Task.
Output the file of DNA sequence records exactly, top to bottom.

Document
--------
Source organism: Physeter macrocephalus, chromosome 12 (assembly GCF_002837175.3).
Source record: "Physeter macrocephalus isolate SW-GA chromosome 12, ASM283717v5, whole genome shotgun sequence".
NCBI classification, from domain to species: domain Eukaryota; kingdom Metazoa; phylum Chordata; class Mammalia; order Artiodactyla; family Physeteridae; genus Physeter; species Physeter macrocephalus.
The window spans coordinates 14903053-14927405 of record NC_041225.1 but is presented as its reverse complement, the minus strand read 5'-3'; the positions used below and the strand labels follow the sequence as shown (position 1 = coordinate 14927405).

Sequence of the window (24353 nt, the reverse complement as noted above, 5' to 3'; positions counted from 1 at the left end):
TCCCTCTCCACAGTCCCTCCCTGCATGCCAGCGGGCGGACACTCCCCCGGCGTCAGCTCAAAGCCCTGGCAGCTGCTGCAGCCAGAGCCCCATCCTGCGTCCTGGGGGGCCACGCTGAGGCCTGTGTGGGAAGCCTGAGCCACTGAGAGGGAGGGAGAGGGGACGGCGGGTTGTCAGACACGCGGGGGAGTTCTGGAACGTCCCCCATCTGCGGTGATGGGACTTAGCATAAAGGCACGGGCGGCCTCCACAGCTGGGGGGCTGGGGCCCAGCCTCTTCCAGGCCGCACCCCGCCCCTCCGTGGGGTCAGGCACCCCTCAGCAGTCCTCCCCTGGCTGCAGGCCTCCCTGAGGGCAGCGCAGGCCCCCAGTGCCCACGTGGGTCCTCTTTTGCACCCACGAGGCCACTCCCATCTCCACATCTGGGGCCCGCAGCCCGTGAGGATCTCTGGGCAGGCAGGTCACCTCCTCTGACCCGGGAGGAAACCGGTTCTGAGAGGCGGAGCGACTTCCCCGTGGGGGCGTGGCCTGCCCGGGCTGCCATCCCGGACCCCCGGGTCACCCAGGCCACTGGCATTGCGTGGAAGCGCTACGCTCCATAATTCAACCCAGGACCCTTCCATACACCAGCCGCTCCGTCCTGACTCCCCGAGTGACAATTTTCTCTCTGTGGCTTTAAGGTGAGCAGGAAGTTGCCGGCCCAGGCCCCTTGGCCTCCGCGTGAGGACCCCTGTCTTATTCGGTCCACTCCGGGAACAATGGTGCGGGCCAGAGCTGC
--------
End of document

Source organism: Physeter macrocephalus, chromosome 12 (assembly GCF_002837175.3).
Source record: "Physeter macrocephalus isolate SW-GA chromosome 12, ASM283717v5, whole genome shotgun sequence".
NCBI classification, from domain to species: domain Eukaryota; kingdom Metazoa; phylum Chordata; class Mammalia; order Artiodactyla; family Physeteridae; genus Physeter; species Physeter macrocephalus.
The window spans coordinates 14903053-14927405 of record NC_041225.1 but is presented as its reverse complement, the minus strand read 5'-3'; the positions used below and the strand labels follow the sequence as shown (position 1 = coordinate 14927405).

Sequence of the window (24353 nt, the reverse complement as noted above, 5' to 3'; positions counted from 1 at the left end):
TCCCTCTCCACAGTCCCTCCCTGCATGCCAGCGGGCGGACACTCCCCCGGCGTCAGCTCAAAGCCCTGGCAGCTGCTGCAGCCAGAGCCCCATCCTGCGTCCTGGGGGGCCACGCTGAGGCCTGTGTGGGAAGCCTGAGCCACTGAGAGGGAGGGAGAGGGGACGGCGGGTTGTCAGACACGCGGGGGAGTTCTGGAACGTCCCCCATCTGCGGTGATGGGACTTAGCATAAAGGCACGGGCGGCCTCCACAGCTGGGGGGCTGGGGCCCAGCCTCTTCCAGGCCGCACCCCGCCCCTCCGTGGGGTCAGGCACCCCTCAGCAGTCCTCCCCTGGCTGCAGGCCTCCCTGAGGGCAGCGCAGGCCCCCAGTGCCCACGTGGGTCCTCTTTTGCACCCACGAGGCCACTCCCATCTCCACATCTGGGGCCCGCAGCCCGTGAGGATCTCTGGGCAGGCAGGTCACCTCCTCTGACCCGGGAGGAAACCGGTTCTGAGAGGCGGAGCGACTTCCCCGTGGGGGCGTGGCCTGCCCGGGCTGCCATCCCGGACCCCCGGGTCACCCAGGCCACTGGCATTGCGTGGAAGCGCTACGCTCCATAATTCAACCCAGGACCCTTCCATACACCAGCCGCTCCGTCCTGACTCCCCGAGTGACAATTTTCTCTCTGTGGCTTTAAGGTGAGCAGGAAGTTGCCGGCCCAGGCCCCTTGGCCTCCGCGTGAGGACCCCTGTCTTATTCGGTCCACTCCGGGAACAATGGTGCGGGCCAGAGCTGC